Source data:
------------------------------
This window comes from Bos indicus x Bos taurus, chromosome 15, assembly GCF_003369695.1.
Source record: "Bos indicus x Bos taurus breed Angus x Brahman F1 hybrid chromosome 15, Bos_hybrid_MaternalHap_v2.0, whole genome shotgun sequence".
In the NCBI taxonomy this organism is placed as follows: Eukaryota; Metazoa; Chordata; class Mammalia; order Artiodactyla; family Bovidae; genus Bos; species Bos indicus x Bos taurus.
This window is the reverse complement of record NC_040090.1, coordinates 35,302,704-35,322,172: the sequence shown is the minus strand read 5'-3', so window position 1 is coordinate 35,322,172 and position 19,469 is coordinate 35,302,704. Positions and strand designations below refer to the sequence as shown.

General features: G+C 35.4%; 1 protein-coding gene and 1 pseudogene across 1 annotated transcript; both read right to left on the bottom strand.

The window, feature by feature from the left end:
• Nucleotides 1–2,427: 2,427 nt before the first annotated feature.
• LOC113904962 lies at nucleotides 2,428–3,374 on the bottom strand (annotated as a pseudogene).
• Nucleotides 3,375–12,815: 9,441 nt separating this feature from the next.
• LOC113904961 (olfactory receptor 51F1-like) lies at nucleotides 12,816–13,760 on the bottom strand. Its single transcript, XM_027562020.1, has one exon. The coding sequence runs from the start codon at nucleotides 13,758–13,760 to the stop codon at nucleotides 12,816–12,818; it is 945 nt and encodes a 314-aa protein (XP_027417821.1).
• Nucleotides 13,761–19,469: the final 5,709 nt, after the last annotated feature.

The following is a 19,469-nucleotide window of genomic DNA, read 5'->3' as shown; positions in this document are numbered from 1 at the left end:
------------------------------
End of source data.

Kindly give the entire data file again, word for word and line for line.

This window comes from Bos indicus x Bos taurus, chromosome 15, assembly GCF_003369695.1.
Source record: "Bos indicus x Bos taurus breed Angus x Brahman F1 hybrid chromosome 15, Bos_hybrid_MaternalHap_v2.0, whole genome shotgun sequence".
In the NCBI taxonomy this organism is placed as follows: Eukaryota; Metazoa; Chordata; class Mammalia; order Artiodactyla; family Bovidae; genus Bos; species Bos indicus x Bos taurus.
This window is the reverse complement of record NC_040090.1, coordinates 35,302,704-35,322,172: the sequence shown is the minus strand read 5'-3', so window position 1 is coordinate 35,322,172 and position 19,469 is coordinate 35,302,704. Positions and strand designations below refer to the sequence as shown.

General features: G+C 35.4%; 1 protein-coding gene and 1 pseudogene across 1 annotated transcript; both read right to left on the bottom strand.

The window, feature by feature from the left end:
• Nucleotides 1–2,427: 2,427 nt before the first annotated feature.
• LOC113904962 lies at nucleotides 2,428–3,374 on the bottom strand (annotated as a pseudogene).
• Nucleotides 3,375–12,815: 9,441 nt separating this feature from the next.
• LOC113904961 (olfactory receptor 51F1-like) lies at nucleotides 12,816–13,760 on the bottom strand. Its single transcript, XM_027562020.1, has one exon. The coding sequence runs from the start codon at nucleotides 13,758–13,760 to the stop codon at nucleotides 12,816–12,818; it is 945 nt and encodes a 314-aa protein (XP_027417821.1).
• Nucleotides 13,761–19,469: the final 5,709 nt, after the last annotated feature.

The following is a 19,469-nucleotide window of genomic DNA, read 5'->3' as shown; positions in this document are numbered from 1 at the left end: